In this far-ranging work, Alexander Mikaberidze argues that the Napoleonic Wars can only be fully understood with an international context in mind. France struggled for dominance not only on the plains of Europe but also in the Americas, West and South Africa, Ottoman Empire, Iran, India, Indonesia, the Philippines, Mediterranean Sea, and the Atlantic and Indian Oceans. Taking specific regions in turn, Mikaberidze discusses major political-military events around the world and situates geopolitical decision-making within its long- and short-term contexts. From the British expeditions to Argentina and South Africa to the Franco-Russian maneuvering in the Ottoman Empire, the effects of the French Revolution and Napoleonic Wars would shape international affairs well into the next century. In Egypt, the Wars led to the rise of Mehmed Ali and the emergence of a powerful Egyptian state; in North America, the period transformed and enlarged the newly established United States; and in South America, the Spanish colonial empire witnessed the start of national-liberation movements that ultimately ended imperial control.
          Skillfully narrated and deeply researched, here at last is the complete global story of the period, one that expands our contemporary view of the Napoleonic Wars and their role in laying the foundations of the modern world.
          Theo mir ist die munition ausgegangen ich werde diesen ramman auf wiedersehen uns in walhalla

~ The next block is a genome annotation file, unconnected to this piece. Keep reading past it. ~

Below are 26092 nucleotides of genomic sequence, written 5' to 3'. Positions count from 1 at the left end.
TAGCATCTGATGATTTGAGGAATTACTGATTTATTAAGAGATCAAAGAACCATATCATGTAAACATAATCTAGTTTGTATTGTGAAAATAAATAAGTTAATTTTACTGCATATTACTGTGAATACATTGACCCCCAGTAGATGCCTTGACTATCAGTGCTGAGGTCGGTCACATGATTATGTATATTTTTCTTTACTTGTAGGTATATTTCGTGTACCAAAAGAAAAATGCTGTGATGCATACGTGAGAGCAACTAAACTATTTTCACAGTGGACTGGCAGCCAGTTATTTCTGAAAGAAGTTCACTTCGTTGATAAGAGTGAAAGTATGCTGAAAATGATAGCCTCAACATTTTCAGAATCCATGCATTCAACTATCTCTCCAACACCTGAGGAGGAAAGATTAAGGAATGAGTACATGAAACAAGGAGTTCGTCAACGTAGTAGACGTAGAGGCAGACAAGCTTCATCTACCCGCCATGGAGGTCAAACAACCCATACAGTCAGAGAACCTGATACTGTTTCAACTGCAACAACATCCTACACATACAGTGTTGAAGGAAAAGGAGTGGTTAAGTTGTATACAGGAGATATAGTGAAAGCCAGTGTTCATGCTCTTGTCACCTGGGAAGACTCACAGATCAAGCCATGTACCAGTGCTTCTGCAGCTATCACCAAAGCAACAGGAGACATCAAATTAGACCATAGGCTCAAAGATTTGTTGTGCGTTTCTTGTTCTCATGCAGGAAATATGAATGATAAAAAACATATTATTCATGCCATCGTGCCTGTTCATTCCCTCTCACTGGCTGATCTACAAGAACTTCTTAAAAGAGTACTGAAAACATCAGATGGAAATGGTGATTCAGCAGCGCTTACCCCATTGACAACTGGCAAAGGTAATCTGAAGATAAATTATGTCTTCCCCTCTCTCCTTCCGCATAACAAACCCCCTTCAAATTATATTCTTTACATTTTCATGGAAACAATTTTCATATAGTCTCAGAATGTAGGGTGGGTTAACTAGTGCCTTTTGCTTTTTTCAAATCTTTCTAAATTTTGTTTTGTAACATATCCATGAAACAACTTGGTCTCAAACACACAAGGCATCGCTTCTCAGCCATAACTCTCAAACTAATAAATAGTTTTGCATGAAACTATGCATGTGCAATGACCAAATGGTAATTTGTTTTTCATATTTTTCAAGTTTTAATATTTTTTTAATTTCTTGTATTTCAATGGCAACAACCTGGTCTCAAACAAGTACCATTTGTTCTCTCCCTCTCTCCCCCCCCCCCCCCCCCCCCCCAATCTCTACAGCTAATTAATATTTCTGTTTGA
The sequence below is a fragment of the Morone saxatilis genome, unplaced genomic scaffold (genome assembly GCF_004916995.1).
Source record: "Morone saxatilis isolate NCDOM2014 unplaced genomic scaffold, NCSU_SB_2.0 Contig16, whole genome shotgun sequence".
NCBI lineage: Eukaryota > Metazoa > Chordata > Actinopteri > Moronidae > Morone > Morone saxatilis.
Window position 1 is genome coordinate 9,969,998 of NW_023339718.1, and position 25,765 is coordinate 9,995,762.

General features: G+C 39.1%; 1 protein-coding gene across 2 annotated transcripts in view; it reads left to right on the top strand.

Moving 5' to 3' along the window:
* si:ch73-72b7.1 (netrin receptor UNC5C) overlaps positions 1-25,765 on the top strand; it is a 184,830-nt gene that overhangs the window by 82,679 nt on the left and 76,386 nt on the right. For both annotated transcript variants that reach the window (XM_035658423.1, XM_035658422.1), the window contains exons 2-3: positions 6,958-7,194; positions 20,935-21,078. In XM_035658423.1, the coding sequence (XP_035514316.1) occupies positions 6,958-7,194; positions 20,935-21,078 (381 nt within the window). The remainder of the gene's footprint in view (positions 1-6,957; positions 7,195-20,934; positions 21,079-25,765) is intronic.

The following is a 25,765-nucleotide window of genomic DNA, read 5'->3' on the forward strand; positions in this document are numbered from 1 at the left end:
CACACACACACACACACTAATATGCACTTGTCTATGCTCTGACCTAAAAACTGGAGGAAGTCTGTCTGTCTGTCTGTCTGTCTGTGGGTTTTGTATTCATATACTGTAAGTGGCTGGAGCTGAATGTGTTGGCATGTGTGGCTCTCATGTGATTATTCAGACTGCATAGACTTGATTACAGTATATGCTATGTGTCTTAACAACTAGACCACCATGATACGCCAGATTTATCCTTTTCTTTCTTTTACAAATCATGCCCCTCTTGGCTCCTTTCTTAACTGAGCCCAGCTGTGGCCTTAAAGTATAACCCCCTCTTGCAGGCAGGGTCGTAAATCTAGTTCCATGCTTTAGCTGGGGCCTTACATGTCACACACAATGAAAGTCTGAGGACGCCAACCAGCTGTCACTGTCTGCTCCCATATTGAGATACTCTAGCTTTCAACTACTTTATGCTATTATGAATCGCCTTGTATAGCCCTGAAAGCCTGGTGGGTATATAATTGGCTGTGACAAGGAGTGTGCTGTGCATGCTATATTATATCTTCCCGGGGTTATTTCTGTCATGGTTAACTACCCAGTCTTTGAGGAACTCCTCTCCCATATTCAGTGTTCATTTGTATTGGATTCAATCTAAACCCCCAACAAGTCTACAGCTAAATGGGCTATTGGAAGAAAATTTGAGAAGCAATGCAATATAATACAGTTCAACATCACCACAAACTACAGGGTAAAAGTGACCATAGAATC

Comment


          • Some thoughts on the subject of the Red Army and Stalin and his Generals during WWII. First and foremost, to get a real uncensored and un propagandized education on the subject you have to read scholars/authors like Glantz and works from Soviet authors in the last 30 years. That the Soviets lost a staggering amount of men is well known but it was for the most part all a means to an end.
            It was certainly not as Col. Elting posits:

            It was certainly quick to take advantage of Hitler's tendency to shove his head into a sack; its greatest victories-Stalingrad...and Kursk...were won by taking advantage of such errors. Its other victories, however, were largely a matter of mass-throwing in hordes of men, tanks, and guns until something cracked or the attackers were used up...Stalin stressed the offensive, hounding his generals forward: One general who complained he needed more armored units was told 'my grandmother could have waged war with the help of tanks!' Always he insisted, 'Don't spare the men.'